The Nature Conservancy programs

plant a billion trees
Ashland continues to support a collaborative forest restoration effort of The Nature Conservancy (TNC) to help Plant a Billion Trees by 2030. This work advances the broader development goals of the United Nations, particularly the Sustainable Development Goal for Life on Land. Ashland’s donation ensures that approximately 10,000 trees are planted annually in key regions where the company operates, and there is need for reforestation and sustainable farming education. This includes Brazil, China, Mexico, and the United States. 
Separately, Ashland has committed to using certification standards set by the Forest Stewardship Council (FSC) and/or Program for the Endorsement of Forest Certification (PEFC). FSC and PEFC certified and controlled wood assures consumers that products can be traced back to responsibly managed sources. These programs embody Ashland’s conscious decision to review and rethink its business practices with the goal to becoming a nature-positive company that positively impacts climate change, biodiversity and just social practices.

youth engagement nature lab
The Nature Conservancy’s Youth Nature Lab exemplifies Ashland’s Responsible Solvers™ social philanthropic focus on science, technology, engineering and math (STEM). TNC’s hub for youth curriculum provides teachers, students, and families customizable, interactive lesson plans to explore and understand nature. The curriculum platform has 550 scientists helping students learn how nature works while inspiring young people and bringing greater equity to environmental education. Students from ages 5 through 18 can participate in virtual and hands-on learning. The Nature Lab reaches more than 2.5 million users annually in 50 of the United States and dozens of countries. Through a partnership with an online learning platform, TNC offers interactive games for students to use alongside videos as well as a Spanish-language series. Under the program, young learners can tackle climate change, protect lands and waters, provide food and water sustainably, and build healthy cities.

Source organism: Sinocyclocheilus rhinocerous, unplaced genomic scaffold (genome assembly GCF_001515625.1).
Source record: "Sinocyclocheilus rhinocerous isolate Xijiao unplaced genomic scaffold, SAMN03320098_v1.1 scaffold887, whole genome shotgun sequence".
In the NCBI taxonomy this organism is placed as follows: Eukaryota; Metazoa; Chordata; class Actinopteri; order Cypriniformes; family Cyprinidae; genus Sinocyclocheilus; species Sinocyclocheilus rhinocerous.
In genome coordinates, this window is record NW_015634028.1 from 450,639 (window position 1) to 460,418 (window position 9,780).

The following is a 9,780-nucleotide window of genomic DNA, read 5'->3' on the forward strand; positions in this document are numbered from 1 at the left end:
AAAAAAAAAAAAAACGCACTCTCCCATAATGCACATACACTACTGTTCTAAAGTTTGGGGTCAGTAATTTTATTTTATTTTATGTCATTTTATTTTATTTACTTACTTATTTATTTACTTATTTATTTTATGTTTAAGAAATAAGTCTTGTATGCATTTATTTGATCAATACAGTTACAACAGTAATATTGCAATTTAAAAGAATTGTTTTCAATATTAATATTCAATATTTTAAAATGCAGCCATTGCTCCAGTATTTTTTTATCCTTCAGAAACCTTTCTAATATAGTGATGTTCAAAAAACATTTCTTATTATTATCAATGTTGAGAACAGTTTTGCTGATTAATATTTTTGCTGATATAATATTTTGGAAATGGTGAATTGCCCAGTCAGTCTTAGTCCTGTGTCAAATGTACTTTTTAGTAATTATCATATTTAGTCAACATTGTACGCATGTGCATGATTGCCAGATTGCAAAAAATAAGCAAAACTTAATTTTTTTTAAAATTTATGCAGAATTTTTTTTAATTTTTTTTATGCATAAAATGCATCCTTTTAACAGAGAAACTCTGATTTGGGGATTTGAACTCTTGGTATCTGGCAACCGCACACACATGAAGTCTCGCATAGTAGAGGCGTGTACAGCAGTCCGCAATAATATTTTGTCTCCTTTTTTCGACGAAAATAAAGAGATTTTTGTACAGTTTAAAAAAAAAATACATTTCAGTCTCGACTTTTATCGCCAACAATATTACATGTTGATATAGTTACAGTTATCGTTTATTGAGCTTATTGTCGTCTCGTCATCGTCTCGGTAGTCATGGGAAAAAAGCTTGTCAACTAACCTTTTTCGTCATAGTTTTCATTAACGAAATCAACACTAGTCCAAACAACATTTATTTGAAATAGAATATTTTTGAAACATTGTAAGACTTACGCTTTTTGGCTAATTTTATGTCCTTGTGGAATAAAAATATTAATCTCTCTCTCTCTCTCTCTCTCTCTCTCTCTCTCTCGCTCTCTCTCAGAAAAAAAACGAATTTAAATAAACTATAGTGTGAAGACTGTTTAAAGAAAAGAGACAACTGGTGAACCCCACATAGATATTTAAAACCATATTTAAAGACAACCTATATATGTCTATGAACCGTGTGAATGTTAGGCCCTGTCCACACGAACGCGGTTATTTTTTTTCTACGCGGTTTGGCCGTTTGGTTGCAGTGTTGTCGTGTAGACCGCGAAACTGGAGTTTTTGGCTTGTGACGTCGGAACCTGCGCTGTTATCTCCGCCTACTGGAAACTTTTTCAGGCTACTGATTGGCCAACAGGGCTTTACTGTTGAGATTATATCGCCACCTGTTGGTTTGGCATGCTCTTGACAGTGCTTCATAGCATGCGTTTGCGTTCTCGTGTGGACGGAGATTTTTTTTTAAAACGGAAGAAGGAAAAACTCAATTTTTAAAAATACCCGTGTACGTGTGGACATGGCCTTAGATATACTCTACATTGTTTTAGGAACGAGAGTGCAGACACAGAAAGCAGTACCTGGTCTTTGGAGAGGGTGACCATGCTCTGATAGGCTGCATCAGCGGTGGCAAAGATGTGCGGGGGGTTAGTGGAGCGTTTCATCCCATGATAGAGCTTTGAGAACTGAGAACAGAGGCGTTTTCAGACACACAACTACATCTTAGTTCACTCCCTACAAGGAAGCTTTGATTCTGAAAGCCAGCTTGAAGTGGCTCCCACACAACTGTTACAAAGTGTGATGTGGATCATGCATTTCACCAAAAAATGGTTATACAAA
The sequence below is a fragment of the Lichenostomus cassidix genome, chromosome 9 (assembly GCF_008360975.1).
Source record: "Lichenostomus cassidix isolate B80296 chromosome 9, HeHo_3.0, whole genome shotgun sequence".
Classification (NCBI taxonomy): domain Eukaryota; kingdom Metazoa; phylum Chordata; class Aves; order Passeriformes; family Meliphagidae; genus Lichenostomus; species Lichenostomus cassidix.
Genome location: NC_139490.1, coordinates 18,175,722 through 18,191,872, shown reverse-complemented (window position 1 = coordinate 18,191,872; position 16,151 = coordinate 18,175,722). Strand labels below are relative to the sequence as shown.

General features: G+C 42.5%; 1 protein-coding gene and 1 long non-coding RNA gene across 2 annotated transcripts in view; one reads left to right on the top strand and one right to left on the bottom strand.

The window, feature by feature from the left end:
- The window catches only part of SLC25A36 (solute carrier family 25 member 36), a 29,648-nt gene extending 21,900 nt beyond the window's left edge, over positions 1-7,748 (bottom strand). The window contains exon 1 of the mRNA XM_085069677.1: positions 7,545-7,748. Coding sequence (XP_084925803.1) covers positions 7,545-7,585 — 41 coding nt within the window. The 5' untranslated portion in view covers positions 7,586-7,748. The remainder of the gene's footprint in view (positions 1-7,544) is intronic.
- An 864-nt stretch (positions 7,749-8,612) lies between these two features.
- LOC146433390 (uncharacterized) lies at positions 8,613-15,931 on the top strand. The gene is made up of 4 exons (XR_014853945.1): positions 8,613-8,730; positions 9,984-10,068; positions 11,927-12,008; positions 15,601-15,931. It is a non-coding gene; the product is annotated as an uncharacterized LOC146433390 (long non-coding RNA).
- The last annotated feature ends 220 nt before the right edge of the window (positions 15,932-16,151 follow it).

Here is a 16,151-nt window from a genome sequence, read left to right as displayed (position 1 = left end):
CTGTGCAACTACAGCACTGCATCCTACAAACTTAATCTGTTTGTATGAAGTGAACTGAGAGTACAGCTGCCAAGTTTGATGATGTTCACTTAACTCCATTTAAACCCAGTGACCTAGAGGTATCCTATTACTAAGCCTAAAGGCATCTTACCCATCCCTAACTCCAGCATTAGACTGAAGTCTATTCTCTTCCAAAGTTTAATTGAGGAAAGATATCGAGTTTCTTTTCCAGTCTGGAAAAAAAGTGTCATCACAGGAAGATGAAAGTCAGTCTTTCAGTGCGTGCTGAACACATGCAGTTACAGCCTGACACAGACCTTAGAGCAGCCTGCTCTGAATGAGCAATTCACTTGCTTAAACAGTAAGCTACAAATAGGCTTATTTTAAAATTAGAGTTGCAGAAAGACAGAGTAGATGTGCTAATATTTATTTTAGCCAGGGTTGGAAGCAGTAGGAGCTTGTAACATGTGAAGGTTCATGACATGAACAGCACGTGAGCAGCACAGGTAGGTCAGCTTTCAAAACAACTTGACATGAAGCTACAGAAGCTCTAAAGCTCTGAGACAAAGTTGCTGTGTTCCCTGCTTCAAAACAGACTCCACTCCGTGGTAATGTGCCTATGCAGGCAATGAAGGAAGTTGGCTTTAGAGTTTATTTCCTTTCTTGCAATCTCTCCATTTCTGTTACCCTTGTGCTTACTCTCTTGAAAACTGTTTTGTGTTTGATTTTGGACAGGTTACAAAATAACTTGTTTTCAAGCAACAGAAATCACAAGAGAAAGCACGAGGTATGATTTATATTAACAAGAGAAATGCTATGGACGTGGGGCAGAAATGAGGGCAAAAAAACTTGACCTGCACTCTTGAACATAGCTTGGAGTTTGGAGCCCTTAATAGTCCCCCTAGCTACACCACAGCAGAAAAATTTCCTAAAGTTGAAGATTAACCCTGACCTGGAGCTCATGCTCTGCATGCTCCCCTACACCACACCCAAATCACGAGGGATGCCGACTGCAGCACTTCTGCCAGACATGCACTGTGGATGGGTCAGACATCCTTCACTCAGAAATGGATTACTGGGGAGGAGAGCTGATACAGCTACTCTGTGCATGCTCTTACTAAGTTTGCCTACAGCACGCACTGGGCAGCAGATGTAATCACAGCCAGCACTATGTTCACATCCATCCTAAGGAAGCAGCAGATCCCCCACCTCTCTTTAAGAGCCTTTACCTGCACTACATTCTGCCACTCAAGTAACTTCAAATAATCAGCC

Click on the countries below and watch the videos to learn about the specific reforestation actions by The Nature Conservancy.


The Nature Conservancy is working to promote large scale forest restoration in two of Brazil's crucial forests  - the Atlantic Forest and Cerrado Forest. They are essential not only to the survival of many plant and animal species, but also to the people of Brazil – providing help against climate change, storing and filtering water, helping protect against floods and providing economic opportunities to local communities. 

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The forests of China’s Yunnan and Sichuan provinces are home to endangered species including the iconic panda and the golden monkey. Increased development and a growing demand for wood products is turning what used to be some of the most species-rich forests in the world to small, unsustainable groups of trees.

Reforestation in these provinces can help save endangered species, provide clean water and productive farmland for millions of people, and regulate the climate for our planet.

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In Southeastern Mexico, the Maya Forest is recognized as the America’s second-largest tropical forest after the Amazon. Encompassing the three states of the Yucatan Peninsula, the steamy tropical jungle famed for Mayan culture harbors iconic wildlife like the jaguar, puma and scarlet macaw. The Mayan forest is also home to vibrant indigenous Mayan communities who continue to practice ancestral farming practices.

In Southwestern Mexico, the Mesoamerican Forest Corridor is recognized as a biodiversity hotspot with diverse forest ecosystems and the America’s northernmost tropical cloudforest. In Chiapas, these forests also produce 30% of the country’s freshwater and sustain the more than 10 indigenous groups.

The Nature Conservancy is working to restore these forests which lose hundreds of thousands of acres yearly due to deforestation.  


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United States

The U.S. is home to some of the world's oldest and tallest trees. In addition to being beautiful places for us to recreate, they provide so many benefits, including filtering more than half of our water supply and capturing carbon to help mitigate climate change. 

There are many things that pose risk to these forests - fires, invasive pests, and deforestation. Plant a Billion Trees is working to mitigate these risks and restore these forests one tree at a time. 


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We all need a healthy Earth to support our jobs, livelihoods, health, survival and happiness. A healthy planet is not an option — it is a necessity.